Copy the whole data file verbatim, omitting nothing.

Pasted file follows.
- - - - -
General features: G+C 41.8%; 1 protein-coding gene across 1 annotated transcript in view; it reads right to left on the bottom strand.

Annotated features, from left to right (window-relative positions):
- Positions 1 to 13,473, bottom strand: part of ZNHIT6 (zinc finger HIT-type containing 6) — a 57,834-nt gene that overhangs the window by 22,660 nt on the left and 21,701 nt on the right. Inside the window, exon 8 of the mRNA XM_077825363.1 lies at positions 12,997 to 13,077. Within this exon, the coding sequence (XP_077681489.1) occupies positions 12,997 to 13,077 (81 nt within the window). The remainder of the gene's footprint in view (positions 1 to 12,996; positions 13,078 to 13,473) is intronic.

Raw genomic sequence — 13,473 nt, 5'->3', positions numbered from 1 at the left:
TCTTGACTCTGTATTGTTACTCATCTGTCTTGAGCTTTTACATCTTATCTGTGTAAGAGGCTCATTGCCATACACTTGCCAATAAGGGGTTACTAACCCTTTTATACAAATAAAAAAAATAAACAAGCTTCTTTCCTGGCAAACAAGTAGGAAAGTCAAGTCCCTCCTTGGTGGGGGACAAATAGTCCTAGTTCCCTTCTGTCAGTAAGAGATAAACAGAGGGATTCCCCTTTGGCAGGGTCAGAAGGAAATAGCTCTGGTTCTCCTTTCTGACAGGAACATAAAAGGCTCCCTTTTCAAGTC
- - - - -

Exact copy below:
General features: G+C 41.8%; 1 protein-coding gene across 1 annotated transcript in view; it reads right to left on the bottom strand.

Annotated features, from left to right (window-relative positions):
- Positions 1 to 13,473, bottom strand: part of ZNHIT6 (zinc finger HIT-type containing 6) — a 57,834-nt gene that overhangs the window by 22,660 nt on the left and 21,701 nt on the right. Inside the window, exon 8 of the mRNA XM_077825363.1 lies at positions 12,997 to 13,077. Within this exon, the coding sequence (XP_077681489.1) occupies positions 12,997 to 13,077 (81 nt within the window). The remainder of the gene's footprint in view (positions 1 to 12,996; positions 13,078 to 13,473) is intronic.

Raw genomic sequence — 13,473 nt, 5'->3', positions numbered from 1 at the left:
TCTTGACTCTGTATTGTTACTCATCTGTCTTGAGCTTTTACATCTTATCTGTGTAAGAGGCTCATTGCCATACACTTGCCAATAAGGGGTTACTAACCCTTTTATACAAATAAAAAAAATAAACAAGCTTCTTTCCTGGCAAACAAGTAGGAAAGTCAAGTCCCTCCTTGGTGGGGGACAAATAGTCCTAGTTCCCTTCTGTCAGTAAGAGATAAACAGAGGGATTCCCCTTTGGCAGGGTCAGAAGGAAATAGCTCTGGTTCTCCTTTCTGACAGGAACATAAAAGGCTCCCTTTTCAAGTC